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As demand for the H1N1 vaccine continues to overwhelm flu clinics across Canada, Ontario Premier Dalton McGuinty says people shouldn't worry about who's to blame for a countrywide shortfall and instead focus on getting the vaccine to those who need it most.

Ontario health officials, meanwhile, confirmed the province's third H1N1-related death in just over a week. The victim was from the Niagara Falls region.

She died this week, following an outbreak in the region, where 119 confirmed cases of H1N1 have been reported.

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Niagara regional health spokeswoman Fiona Peacefull said Saturday the woman had underlying health conditions.

Delivery of the vaccine has been slowed because the manufacturer was asked to make special unadjuvanted batches of the product for pregnant women.

Those deemed to be most vulnerable to the flu are pregnant women, children over six months but under five years of age, health-care workers, caregivers for those who are vulnerable and unable to get the vaccine, people under 65 with pre-existing health conditions, and those who live in remote or isolated communities.

Health officials across the province say the deaths of two Ontario children this week put a human face on the flu and spurred those who might not otherwise have wanted the vaccine into action.

And an Ontario couple said Friday their 12-year-old daughter died after contracting the H1N1 virus, but it has not yet been confirmed.

Mr. McGuinty, speaking at a Liberal party meeting in Windsor, Ont., on Saturday, urged healthy residents to allow high-risk groups to get the H1N1 vaccine first.

After an announcement Friday that Ontario will be allotted around 250,000 doses instead of the usual 720,000, local health clinics will remain open only to people in six high-priority groups indefinitely.

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Ontario Ministry of Health spokesman Kevin Finnerty said clinics are turning away those who are not in high-priority groups and nurses are screening lines to weed out healthy people.

Mr. Finnerty added that there would be enough vaccine for everyone in the high-priority groups, and eventually for everyone in the province who wants it.

But with many people off work Saturday following Friday's announcement that supplies would diminish next week, lineups increased in some regions and hundreds of high-risk people continued to be turned away from flu clinics.

Two of four clinics in Toronto shut their doors after being open for a few hours Saturday. And long lines at two local H1N1 vaccination clinics in the Waterloo region forced the clinics to close earlier than scheduled.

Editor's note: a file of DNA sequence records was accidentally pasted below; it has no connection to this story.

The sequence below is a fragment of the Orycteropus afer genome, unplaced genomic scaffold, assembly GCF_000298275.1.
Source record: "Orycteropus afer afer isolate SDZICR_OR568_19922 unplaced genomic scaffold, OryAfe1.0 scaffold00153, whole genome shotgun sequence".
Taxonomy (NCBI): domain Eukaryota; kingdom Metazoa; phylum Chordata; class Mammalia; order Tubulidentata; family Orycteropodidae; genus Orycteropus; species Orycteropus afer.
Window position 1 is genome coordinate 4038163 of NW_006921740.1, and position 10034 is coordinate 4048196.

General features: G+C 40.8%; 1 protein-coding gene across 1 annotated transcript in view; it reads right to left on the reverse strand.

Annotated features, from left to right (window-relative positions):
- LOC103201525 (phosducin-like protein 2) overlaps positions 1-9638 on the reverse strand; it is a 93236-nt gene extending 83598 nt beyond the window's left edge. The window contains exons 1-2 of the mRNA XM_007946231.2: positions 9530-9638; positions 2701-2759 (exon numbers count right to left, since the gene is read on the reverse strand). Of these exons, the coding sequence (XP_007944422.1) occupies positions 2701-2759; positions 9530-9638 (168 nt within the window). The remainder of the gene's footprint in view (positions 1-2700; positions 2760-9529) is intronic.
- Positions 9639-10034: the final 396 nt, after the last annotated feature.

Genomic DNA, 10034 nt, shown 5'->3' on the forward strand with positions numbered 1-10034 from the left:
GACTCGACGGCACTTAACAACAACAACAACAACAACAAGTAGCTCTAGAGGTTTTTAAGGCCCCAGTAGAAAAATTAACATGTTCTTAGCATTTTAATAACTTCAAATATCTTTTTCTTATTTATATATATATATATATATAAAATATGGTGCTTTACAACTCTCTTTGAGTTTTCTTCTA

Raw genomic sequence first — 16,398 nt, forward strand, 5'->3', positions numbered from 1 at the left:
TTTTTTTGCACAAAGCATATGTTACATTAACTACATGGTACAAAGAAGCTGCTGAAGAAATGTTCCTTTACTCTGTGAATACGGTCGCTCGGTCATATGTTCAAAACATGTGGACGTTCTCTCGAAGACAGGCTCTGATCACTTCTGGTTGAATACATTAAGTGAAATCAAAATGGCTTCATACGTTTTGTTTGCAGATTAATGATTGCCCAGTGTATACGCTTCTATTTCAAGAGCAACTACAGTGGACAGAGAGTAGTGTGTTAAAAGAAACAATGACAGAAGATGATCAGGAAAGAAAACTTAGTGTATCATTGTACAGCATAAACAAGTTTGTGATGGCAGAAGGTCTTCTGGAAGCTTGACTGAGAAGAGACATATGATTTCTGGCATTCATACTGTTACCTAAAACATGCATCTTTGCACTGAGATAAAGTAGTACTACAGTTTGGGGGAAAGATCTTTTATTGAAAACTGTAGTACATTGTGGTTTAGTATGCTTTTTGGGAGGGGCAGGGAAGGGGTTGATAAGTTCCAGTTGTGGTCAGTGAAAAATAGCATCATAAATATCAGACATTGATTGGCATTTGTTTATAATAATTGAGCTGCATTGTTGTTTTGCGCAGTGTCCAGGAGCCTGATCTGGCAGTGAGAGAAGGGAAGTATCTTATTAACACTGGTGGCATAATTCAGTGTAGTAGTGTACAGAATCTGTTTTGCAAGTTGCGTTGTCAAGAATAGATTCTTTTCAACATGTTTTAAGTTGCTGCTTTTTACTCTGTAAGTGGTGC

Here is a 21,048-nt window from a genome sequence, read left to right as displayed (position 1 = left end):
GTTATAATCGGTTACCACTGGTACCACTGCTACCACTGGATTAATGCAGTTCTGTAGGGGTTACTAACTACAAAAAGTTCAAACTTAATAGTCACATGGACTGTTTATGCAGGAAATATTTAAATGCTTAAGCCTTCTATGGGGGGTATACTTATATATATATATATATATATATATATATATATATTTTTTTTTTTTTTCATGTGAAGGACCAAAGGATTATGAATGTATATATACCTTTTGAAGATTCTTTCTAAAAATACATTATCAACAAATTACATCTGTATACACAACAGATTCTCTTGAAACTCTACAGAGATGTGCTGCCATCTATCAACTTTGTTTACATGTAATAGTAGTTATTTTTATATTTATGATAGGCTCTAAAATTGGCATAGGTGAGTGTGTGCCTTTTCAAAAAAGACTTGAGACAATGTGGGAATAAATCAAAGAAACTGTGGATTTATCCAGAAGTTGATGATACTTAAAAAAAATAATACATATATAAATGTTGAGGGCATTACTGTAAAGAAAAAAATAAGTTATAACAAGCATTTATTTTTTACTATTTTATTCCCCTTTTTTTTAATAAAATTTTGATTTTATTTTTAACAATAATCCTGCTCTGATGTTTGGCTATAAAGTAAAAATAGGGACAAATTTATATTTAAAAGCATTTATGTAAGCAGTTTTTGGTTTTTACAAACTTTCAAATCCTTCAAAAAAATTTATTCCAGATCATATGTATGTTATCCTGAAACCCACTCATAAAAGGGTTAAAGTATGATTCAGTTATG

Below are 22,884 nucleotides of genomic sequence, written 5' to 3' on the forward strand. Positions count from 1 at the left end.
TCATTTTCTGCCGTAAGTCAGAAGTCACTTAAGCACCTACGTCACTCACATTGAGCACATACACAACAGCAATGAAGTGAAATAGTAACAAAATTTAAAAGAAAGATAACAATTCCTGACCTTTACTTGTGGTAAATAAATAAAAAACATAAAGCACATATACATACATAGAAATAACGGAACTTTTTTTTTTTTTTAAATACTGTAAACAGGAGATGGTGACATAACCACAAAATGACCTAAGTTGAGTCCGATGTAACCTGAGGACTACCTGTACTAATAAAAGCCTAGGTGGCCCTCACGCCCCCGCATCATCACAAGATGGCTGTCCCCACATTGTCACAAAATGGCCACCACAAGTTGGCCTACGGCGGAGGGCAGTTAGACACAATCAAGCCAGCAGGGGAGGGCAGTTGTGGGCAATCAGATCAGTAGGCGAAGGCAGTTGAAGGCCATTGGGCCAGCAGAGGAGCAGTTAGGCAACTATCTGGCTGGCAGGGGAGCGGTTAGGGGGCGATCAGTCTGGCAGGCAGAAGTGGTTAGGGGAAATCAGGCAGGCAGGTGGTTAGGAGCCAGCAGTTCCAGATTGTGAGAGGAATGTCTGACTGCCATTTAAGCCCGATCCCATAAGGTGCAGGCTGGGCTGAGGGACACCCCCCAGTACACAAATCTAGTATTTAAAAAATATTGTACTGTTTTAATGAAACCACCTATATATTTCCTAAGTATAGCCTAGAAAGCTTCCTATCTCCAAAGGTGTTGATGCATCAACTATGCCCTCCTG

Dr. David McKeown, Toronto's medical officer of health, said in the past week officials were not turning people away, and whole families waiting in line were immunized, even those who were not in priority groups.

"We're not going to be able to do that at this point because of the need to ensure the vaccine goes as a priority to those groups who will benefit most from it," he said.

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Dr. McKeown said a wait slip system, first implemented Friday, will be the protocol at all future clinics.

The system helps to manage the crowds, he said, and those waiting can leave the line and come back later. A similar system was implemented in Ottawa, where those in line were issued wristbands.

At a clinic in Toronto's east end, thousands waited in line for hours on a rainy and miserable Halloween morning.

Lynn Duncan, 44, was the first in line, arriving at about 4:15 a.m.

"I saw the lineups (on TV) and thought I might as well get it over with," said the mother of two, who suffers from bronchitis.

"This morning's not a hassle. I know it ends at 10 (when the clinic opens). I'm scared. I don't want to be on a ventilator."

It was 33-year-old Curtis Ryan's third attempt to get the flu shot for his three-year-old son, Maxwell. He'd twice been thwarted by long lineups and early closures.

"I'm going to get in line and get it done so I can have the rest of Halloween," he said.

Mr. Ryan, who arrived just before 4:30 a.m. to claim the second spot in line, suggested health officials should have been better prepared for the long queues.

"They say they didn't expect this many people. But anything that kills children, you're going to get people."

Many in the line brought lawn chairs and umbrellas, some dozing as the long wait dragged on.

Some were blunt in their criticism of the flu shot rollout.

"I think it's a debacle," said Julie, 35, who declined to give her last name.

She's 38 weeks pregnant and got her shot a few days ago but was lining up so her two-year-old and husband could be immunized.

"It's embarrassing," she said, looking at the line, which including parents pushing strollers and toddlers playing in the rain.

"These kids are going to get sick trying to get the shot."

Mr. McGuinty said he's disappointed at the shortfall, but he's not blaming Ottawa for the dramatic slowdown in the delivery of the vaccine.

He added that everyone must pull together to do their best under the circumstances.

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